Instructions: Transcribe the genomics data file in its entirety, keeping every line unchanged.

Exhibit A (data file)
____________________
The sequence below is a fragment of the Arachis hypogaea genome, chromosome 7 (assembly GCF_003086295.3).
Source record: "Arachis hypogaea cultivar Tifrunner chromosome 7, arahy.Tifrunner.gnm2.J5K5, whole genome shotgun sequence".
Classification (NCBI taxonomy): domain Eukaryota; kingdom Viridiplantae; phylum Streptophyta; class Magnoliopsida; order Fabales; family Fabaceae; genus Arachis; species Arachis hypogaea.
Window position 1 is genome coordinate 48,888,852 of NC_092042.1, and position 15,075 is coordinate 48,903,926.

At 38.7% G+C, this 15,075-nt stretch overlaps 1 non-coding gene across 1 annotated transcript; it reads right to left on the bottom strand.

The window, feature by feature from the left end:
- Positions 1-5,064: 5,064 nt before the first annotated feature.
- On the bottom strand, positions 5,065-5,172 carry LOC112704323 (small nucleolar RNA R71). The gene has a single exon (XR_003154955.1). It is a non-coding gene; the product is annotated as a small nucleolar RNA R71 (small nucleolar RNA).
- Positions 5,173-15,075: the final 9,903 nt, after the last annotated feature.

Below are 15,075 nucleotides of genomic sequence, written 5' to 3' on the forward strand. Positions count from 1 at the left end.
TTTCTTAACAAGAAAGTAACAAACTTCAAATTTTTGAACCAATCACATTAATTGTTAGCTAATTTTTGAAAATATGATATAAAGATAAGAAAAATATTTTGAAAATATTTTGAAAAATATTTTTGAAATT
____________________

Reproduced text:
The sequence below is a fragment of the Arachis hypogaea genome, chromosome 7 (assembly GCF_003086295.3).
Source record: "Arachis hypogaea cultivar Tifrunner chromosome 7, arahy.Tifrunner.gnm2.J5K5, whole genome shotgun sequence".
Classification (NCBI taxonomy): domain Eukaryota; kingdom Viridiplantae; phylum Streptophyta; class Magnoliopsida; order Fabales; family Fabaceae; genus Arachis; species Arachis hypogaea.
Window position 1 is genome coordinate 48,888,852 of NC_092042.1, and position 15,075 is coordinate 48,903,926.

At 38.7% G+C, this 15,075-nt stretch overlaps 1 non-coding gene across 1 annotated transcript; it reads right to left on the bottom strand.

The window, feature by feature from the left end:
- Positions 1-5,064: 5,064 nt before the first annotated feature.
- On the bottom strand, positions 5,065-5,172 carry LOC112704323 (small nucleolar RNA R71). The gene has a single exon (XR_003154955.1). It is a non-coding gene; the product is annotated as a small nucleolar RNA R71 (small nucleolar RNA).
- Positions 5,173-15,075: the final 9,903 nt, after the last annotated feature.

Below are 15,075 nucleotides of genomic sequence, written 5' to 3' on the forward strand. Positions count from 1 at the left end.
TTTCTTAACAAGAAAGTAACAAACTTCAAATTTTTGAACCAATCACATTAATTGTTAGCTAATTTTTGAAAATATGATATAAAGATAAGAAAAATATTTTGAAAATATTTTGAAAAATATTTTTGAAATT